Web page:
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Milan plans to adopt the 15-minute city model

Milan plans to adopt the 15-minute city model

Here the focus will be on coworking spaces

The Milan City Council organized an online meeting-conference in order to present and discuss recent studies on the possibility to implement the so-called ‘15-minute city model’ of development. In that sense, the authorities are willing to copy recent innovations in urban living that have been experimented with in Paris and in some Swedish cities. The online meeting, called ‘Working close to home - Coworking and Near working for the city in 15 minutes', included representatives from the administration, academia, business and trade unions and discussed the results of three separate studies.

Key points:  polycentrism, proximity, hybridization

Cristina Tajani, the local Councilor of Labour, was the organizer of the meeting and she described its purpose: “We want to be the first Administration to experiment with new places and new ways of working that are in tune with the construction of a 15-minute Milan and contribute to redesigning the way of living and enjoying the city and its post-pandemic services.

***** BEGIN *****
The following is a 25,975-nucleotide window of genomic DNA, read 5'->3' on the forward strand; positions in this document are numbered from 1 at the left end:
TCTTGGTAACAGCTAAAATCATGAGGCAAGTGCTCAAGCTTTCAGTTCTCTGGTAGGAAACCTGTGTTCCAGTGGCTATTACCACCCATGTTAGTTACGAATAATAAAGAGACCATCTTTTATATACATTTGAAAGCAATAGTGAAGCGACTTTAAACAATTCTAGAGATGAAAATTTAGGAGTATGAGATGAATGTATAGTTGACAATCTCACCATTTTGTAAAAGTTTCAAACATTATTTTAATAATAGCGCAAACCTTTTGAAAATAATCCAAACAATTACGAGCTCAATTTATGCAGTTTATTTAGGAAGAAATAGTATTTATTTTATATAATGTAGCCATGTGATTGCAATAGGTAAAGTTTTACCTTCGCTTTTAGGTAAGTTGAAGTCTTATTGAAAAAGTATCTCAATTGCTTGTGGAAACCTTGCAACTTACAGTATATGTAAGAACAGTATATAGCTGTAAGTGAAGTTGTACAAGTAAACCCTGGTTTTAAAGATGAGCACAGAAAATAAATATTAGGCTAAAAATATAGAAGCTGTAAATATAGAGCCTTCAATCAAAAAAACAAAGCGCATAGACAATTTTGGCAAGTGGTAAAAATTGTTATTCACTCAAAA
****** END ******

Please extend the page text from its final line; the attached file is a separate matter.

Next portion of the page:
Smartworking will accompany us even after the health emergency. We must therefore work on collective bargaining and public policies capable of limiting the negative effects, such as domestic confinement, and emphasize the positive ones, such as saving time when travelling and the best reconciliation between life and work times”.

The reports that were presented all focused on coworking as the main departure point.

The first study found that in Italy coworking is mainly an urban phenomenon, with Milan taking the lead in the availability of such spaces and with the conclusion that most of these were located in the peripheries which allowed for easy reach on a bicycle in less than 15 minutes. This would present a great hint on creating a polycentric urban development that is more distributed and takes away pressure from downtown areas.

The second report revealed that although more than half of the coworking spaces had lost clients during the pandemic, many of them reported an increase in new clients coming from their proximity and neighbourhood. That means, firms and freelancers that wanted to break away from the routine of working at home and find an office space nearby.

The third survey stressed what possibly lied ahead for coworking spaces. In order to make them more adaptable and popular, it was offered that they could become hybrid centres which offered not only an office but also training and learning areas.

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